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Author Topic: Lilypad Breakout Board and Xbee Problems  (Read 668 times)
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I just encountered a problem with my S2 Xbee's and Lilypad Xbee breakout boards.  Only a couple of days ago everything was working fine and now something's up.

The Lilypad breakout board on the sending side used to just turn on (i.e. the red 'on' light) and stay on.  When the board made a connection with the receiving side, the RSSI green light would go on and also stay on until it lost the connection.  

Now, when the sending board gets power, the red 'on' light will turn on and then off after a few seconds and continue to blink like that.  As soon as it makes the connection with receiving board, it drops the connection and blinks rapidly while the receiving side still has power.  When the receive has no power, the sending board stops the rapid blinking and goes back to the slow on and off blinking.

I initially thought it was the Xbee's, so I reconfigured them and switched the function set around.  When I put them on the boards and powered everything up, I still got the same results.  I even tried switching the breakout boards around, but the same thing keeps happening.

Help!
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I think I've found the problem, but I was hoping someone could verify it for me.

I've just tried running other communication code and found that they both worked.  No rapid blinking and no connection dropout.  These codes had a smaller binary sketch size (under 4000 bytes) than the code that results in the rapid blinking (over 4000).  My theory is that the Lilypad main board (I'm using a 328) has a maximum which could be why the over 4000 byte code isn't working.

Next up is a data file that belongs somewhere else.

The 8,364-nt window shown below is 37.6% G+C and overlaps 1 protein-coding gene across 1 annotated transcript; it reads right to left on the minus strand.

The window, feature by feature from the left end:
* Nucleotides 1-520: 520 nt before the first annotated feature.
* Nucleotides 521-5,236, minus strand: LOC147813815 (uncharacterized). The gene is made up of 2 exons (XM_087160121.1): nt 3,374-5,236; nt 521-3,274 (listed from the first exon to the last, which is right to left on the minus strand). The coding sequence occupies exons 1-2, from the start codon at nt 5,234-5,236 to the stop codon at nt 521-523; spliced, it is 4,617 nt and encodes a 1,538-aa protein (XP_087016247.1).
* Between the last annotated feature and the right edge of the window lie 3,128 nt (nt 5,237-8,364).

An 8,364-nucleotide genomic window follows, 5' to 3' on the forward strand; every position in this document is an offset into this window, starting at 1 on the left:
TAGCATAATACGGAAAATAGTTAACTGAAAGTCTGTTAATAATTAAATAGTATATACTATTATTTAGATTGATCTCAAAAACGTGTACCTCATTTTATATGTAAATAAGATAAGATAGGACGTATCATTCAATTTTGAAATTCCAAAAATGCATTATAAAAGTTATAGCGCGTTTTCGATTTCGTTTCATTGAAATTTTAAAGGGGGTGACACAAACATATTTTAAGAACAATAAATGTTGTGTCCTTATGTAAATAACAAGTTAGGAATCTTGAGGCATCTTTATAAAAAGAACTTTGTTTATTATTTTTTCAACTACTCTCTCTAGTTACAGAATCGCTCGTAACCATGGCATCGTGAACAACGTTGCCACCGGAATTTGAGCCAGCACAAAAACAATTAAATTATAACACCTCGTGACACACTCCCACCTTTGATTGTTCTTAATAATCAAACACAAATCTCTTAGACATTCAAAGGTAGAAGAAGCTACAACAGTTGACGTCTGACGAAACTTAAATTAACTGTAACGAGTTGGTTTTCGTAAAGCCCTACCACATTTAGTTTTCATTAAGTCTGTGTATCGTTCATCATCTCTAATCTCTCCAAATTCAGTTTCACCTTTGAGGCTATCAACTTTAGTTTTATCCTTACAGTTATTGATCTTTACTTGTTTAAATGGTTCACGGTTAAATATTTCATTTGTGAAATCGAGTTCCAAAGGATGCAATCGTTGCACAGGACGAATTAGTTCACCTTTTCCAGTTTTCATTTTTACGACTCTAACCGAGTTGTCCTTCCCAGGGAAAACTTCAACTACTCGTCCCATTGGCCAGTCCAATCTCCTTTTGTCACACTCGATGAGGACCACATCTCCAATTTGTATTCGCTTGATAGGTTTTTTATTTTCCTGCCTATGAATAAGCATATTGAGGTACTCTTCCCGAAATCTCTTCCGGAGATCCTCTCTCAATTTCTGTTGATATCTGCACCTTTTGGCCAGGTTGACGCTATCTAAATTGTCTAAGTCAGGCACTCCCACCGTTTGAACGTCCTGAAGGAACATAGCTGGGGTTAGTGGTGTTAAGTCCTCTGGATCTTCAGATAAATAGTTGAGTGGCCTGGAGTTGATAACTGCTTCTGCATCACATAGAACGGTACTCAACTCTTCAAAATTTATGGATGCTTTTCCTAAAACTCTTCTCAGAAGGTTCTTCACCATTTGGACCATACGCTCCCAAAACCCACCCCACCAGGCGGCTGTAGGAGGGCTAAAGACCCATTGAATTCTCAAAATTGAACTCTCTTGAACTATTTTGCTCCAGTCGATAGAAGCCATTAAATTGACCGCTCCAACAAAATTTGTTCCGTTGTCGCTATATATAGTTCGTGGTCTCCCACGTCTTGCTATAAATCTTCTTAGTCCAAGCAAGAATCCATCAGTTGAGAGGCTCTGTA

If this is the case, could someone please tell me the maximum byte size that can be uploaded to the board?

Cheers.
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One thing to keep in mind when troubleshooting issues like this is that the Arduino/Lilypad has 3 different kinds of memory - flash, SRAM, and EEPROM.

EEPROM is typically not used. The sketch size reported is the amount of flash memory used. Some data, like constant strings, are stored in SRAM. SRAM is also used to stack processing.

You can easily run out of SRAM with even a relatively small sketch, if you use a lot of strings or do any kind of recursive function calls.

Since SRAM is dynamic, it is not possible for the compiler to tell how much SRAM is going to be used.
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